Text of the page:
Quotidian Grace said...

I'm sad to read this, but not surprised. You're not alone in finding Advent and Christmas intensify your feelings of grief and loss.

It would be very hard to preach through it--you are getting good advice from those who have been there and done that. I have been there, but not had to preach!

Blessings, my dear friend.

Presbyterian Gal said...

~Go out and buy one small ornament or decoration. Just for you. Something you find cheery and just yours. And put it somewhere your eyes will fall on it, but not to distraction.

~For preaching happiness, all I got is, you've known it before and you will know it again. Your just traveling through the empty part of the chain link right now. This is often how I experience God.

Stushie said...

I've preached the other side of John the Baptist during Advent. Instead of the strong, fearless and fiery preacher preparing the way for the Messiah, I've wept from the pulpit and talked about John alone in the darkness of Herod's dungeon beginning to doubt that Jesus is the Christ. Why else would he ask these words:
Matt 11:2-3

2 When John heard in prison what Christ was doing, he sent his disciples 3 to ask him, "Are you the one who was to come, or should we expect someone else?"
NIV

Pain and doubt, fear and anger are part of Advent, too, for how would we know the Light without the Darkness?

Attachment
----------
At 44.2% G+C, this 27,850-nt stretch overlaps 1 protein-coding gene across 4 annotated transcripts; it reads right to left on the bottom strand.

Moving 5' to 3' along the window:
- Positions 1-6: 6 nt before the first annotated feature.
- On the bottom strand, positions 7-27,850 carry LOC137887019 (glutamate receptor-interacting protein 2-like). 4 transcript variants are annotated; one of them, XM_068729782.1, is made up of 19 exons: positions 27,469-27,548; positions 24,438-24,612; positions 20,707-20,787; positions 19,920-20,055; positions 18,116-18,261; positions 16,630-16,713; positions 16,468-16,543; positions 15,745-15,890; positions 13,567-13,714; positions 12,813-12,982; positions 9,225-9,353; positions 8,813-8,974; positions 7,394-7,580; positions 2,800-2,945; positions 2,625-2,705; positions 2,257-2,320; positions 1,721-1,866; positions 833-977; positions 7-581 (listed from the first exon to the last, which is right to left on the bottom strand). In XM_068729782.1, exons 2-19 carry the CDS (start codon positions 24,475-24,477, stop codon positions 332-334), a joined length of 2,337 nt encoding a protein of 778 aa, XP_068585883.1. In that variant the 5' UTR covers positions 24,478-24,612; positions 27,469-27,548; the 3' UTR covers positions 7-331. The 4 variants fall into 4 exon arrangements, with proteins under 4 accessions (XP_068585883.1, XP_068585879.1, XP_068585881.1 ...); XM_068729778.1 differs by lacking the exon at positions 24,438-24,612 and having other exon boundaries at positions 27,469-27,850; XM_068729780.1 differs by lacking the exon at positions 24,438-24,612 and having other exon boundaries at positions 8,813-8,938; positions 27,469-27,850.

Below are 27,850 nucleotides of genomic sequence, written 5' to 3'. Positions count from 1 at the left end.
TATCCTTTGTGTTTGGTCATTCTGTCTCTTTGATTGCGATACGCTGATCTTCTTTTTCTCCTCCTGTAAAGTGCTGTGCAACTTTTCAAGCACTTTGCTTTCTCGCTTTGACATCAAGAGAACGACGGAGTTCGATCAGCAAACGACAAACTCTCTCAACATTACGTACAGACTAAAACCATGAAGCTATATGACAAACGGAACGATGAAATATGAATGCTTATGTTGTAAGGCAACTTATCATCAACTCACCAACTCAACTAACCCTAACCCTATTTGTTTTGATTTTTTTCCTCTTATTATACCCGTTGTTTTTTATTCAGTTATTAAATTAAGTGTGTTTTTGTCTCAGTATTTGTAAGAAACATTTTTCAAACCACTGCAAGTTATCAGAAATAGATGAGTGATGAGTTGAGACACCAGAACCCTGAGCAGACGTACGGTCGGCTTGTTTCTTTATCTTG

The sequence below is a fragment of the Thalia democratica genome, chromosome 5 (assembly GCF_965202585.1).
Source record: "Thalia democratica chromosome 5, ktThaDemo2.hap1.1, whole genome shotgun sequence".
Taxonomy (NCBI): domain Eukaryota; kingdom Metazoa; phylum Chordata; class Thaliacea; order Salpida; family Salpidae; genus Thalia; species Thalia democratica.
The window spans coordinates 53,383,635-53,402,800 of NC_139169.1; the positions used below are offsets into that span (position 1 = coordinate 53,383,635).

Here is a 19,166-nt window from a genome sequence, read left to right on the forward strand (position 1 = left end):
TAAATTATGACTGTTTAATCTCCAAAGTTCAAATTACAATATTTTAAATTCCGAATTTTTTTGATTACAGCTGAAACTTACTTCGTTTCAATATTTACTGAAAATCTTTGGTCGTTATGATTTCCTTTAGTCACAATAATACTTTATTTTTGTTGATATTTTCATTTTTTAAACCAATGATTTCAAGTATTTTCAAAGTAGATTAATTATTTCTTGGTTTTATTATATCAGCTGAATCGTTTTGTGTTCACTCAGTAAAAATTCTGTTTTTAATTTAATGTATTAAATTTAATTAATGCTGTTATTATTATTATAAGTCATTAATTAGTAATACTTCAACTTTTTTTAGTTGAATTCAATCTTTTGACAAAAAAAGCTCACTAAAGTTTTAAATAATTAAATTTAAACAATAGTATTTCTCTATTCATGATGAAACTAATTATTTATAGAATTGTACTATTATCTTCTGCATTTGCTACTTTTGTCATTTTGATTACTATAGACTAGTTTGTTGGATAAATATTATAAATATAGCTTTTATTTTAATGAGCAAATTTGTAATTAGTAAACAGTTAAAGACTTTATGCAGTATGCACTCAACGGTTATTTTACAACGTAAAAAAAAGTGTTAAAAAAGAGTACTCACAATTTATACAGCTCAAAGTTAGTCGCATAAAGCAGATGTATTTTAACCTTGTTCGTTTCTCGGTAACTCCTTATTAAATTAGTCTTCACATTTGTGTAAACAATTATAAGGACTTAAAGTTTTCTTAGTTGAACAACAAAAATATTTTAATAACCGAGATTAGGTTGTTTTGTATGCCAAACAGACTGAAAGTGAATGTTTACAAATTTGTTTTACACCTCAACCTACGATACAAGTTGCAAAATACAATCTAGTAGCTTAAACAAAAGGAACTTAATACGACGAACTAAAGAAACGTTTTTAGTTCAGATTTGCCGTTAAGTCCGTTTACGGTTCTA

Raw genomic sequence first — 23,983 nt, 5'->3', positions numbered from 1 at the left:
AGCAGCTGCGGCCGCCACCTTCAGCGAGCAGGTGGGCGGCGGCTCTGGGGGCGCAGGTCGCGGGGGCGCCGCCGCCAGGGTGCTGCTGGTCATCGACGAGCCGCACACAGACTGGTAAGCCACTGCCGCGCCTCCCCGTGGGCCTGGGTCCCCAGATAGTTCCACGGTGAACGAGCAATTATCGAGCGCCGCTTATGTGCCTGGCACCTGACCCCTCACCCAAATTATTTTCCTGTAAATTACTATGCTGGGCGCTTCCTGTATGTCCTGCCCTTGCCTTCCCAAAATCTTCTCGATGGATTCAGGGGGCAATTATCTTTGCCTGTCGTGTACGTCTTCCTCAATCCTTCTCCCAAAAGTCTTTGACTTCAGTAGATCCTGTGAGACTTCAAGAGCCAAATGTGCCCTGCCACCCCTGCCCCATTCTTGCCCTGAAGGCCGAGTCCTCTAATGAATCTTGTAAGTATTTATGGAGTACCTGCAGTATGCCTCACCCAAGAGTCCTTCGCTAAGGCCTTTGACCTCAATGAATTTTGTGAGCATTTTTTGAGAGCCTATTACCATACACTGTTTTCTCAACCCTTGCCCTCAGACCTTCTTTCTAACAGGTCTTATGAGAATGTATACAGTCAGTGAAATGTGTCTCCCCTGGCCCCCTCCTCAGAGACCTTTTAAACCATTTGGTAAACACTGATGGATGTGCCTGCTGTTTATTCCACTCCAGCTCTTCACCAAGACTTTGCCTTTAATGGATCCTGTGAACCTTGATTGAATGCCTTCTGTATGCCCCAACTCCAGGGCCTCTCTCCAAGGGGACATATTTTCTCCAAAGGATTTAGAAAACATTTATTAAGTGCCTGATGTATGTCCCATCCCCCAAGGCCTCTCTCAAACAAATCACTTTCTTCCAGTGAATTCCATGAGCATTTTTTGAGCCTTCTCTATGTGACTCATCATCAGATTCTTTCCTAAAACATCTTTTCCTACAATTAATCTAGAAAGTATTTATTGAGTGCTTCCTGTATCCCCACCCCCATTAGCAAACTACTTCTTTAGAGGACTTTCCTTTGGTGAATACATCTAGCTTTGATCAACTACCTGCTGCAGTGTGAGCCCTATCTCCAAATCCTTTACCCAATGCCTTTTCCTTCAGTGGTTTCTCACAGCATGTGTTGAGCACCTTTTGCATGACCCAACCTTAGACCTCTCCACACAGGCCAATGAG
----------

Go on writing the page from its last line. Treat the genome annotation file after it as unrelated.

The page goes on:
Betsy said...

16 years ago, on the day after I sat at the bedside of my mother in law as she died, I preached on the gospel appointed for the day: Jesus healing Peter's mother in law. I was still in shock, but not enough not to be very angry and confused. Why did Jesus do it for Peter but not for me and my family? And that's what I preached about, a lot more raw and less polished than usual, and certainly with no useful conclusions but rather a collection of thoughts. I recall that I discussed healing vs. cure as one of those. I am sure people in the congregation--those who more greatly valued my composed and calm self--were not thrilled, but their were others for whom the truth in that moment was a relief.

That time was not a darkness and weight like yours, but it came clearly back to mind in reading your post.

Stratoz said...

I've got an extra 50 pound bag of stoicism around here somewhere. a gift from my parents. surely I could hand some out. Margaret doesn't mind when I get rid of it.

artandsoul said...

I found a lot of comfort in reading of Mother Theresa's feelings of loss and abandonment as she continued her work among the poorest of the poor.

"she disclosed feelings of doubt, loneliness, and abandonment. God seemed absent, heaven empty, and bitterest of all, her own suffering seemed to count for nothing, “. . . just that terrible pain of loss, of God not wanting me, of God not being God, of God not really existing.”

I think that when deeply spiritual people - such as yourself - share those moments of despair it does not shake our belief but rather helps us with our own feelings of same.

I have no advice, just encouragement. I hope you continue to follow the path you're on. Prayers for you today.

Cindy

Sue said...

No advice. Just many many prayers. May you find the peace that you seek somewhere, somehow in this difficult season.